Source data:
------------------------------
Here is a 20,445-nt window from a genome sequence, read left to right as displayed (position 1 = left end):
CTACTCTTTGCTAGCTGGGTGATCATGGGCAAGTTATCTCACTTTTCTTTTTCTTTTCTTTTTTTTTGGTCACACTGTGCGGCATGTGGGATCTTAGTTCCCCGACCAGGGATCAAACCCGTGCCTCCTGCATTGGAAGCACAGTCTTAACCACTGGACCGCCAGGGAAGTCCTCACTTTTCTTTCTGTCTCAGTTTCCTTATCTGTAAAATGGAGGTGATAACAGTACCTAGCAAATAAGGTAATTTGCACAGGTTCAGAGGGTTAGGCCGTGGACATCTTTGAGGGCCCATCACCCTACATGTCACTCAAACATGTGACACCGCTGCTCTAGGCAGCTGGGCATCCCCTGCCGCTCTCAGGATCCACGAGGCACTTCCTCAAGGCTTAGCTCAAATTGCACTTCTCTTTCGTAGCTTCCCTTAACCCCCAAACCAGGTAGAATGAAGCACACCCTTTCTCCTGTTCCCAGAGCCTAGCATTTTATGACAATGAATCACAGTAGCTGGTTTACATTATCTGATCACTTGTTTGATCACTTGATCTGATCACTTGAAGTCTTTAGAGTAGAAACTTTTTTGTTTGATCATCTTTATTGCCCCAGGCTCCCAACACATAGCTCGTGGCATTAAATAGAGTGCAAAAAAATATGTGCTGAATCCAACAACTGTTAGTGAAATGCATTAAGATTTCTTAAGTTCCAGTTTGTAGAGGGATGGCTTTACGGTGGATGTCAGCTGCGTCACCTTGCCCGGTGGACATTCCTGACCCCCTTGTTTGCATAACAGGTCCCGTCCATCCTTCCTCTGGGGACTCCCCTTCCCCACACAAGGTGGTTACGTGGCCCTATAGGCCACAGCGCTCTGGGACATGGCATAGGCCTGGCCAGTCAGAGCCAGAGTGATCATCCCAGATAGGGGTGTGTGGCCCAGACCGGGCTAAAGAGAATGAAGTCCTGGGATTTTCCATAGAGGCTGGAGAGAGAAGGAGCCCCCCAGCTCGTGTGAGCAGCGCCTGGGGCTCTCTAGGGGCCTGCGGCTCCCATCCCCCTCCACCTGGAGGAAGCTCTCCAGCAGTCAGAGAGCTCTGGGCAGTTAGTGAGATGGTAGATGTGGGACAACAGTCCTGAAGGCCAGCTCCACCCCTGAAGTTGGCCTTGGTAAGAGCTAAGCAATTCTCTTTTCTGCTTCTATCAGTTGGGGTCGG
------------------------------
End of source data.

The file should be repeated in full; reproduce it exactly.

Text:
Here is a 20,445-nt window from a genome sequence, read left to right as displayed (position 1 = left end):
CTACTCTTTGCTAGCTGGGTGATCATGGGCAAGTTATCTCACTTTTCTTTTTCTTTTCTTTTTTTTTGGTCACACTGTGCGGCATGTGGGATCTTAGTTCCCCGACCAGGGATCAAACCCGTGCCTCCTGCATTGGAAGCACAGTCTTAACCACTGGACCGCCAGGGAAGTCCTCACTTTTCTTTCTGTCTCAGTTTCCTTATCTGTAAAATGGAGGTGATAACAGTACCTAGCAAATAAGGTAATTTGCACAGGTTCAGAGGGTTAGGCCGTGGACATCTTTGAGGGCCCATCACCCTACATGTCACTCAAACATGTGACACCGCTGCTCTAGGCAGCTGGGCATCCCCTGCCGCTCTCAGGATCCACGAGGCACTTCCTCAAGGCTTAGCTCAAATTGCACTTCTCTTTCGTAGCTTCCCTTAACCCCCAAACCAGGTAGAATGAAGCACACCCTTTCTCCTGTTCCCAGAGCCTAGCATTTTATGACAATGAATCACAGTAGCTGGTTTACATTATCTGATCACTTGTTTGATCACTTGATCTGATCACTTGAAGTCTTTAGAGTAGAAACTTTTTTGTTTGATCATCTTTATTGCCCCAGGCTCCCAACACATAGCTCGTGGCATTAAATAGAGTGCAAAAAAATATGTGCTGAATCCAACAACTGTTAGTGAAATGCATTAAGATTTCTTAAGTTCCAGTTTGTAGAGGGATGGCTTTACGGTGGATGTCAGCTGCGTCACCTTGCCCGGTGGACATTCCTGACCCCCTTGTTTGCATAACAGGTCCCGTCCATCCTTCCTCTGGGGACTCCCCTTCCCCACACAAGGTGGTTACGTGGCCCTATAGGCCACAGCGCTCTGGGACATGGCATAGGCCTGGCCAGTCAGAGCCAGAGTGATCATCCCAGATAGGGGTGTGTGGCCCAGACCGGGCTAAAGAGAATGAAGTCCTGGGATTTTCCATAGAGGCTGGAGAGAGAAGGAGCCCCCCAGCTCGTGTGAGCAGCGCCTGGGGCTCTCTAGGGGCCTGCGGCTCCCATCCCCCTCCACCTGGAGGAAGCTCTCCAGCAGTCAGAGAGCTCTGGGCAGTTAGTGAGATGGTAGATGTGGGACAACAGTCCTGAAGGCCAGCTCCACCCCTGAAGTTGGCCTTGGTAAGAGCTAAGCAATTCTCTTTTCTGCTTCTATCAGTTGGGGTCGG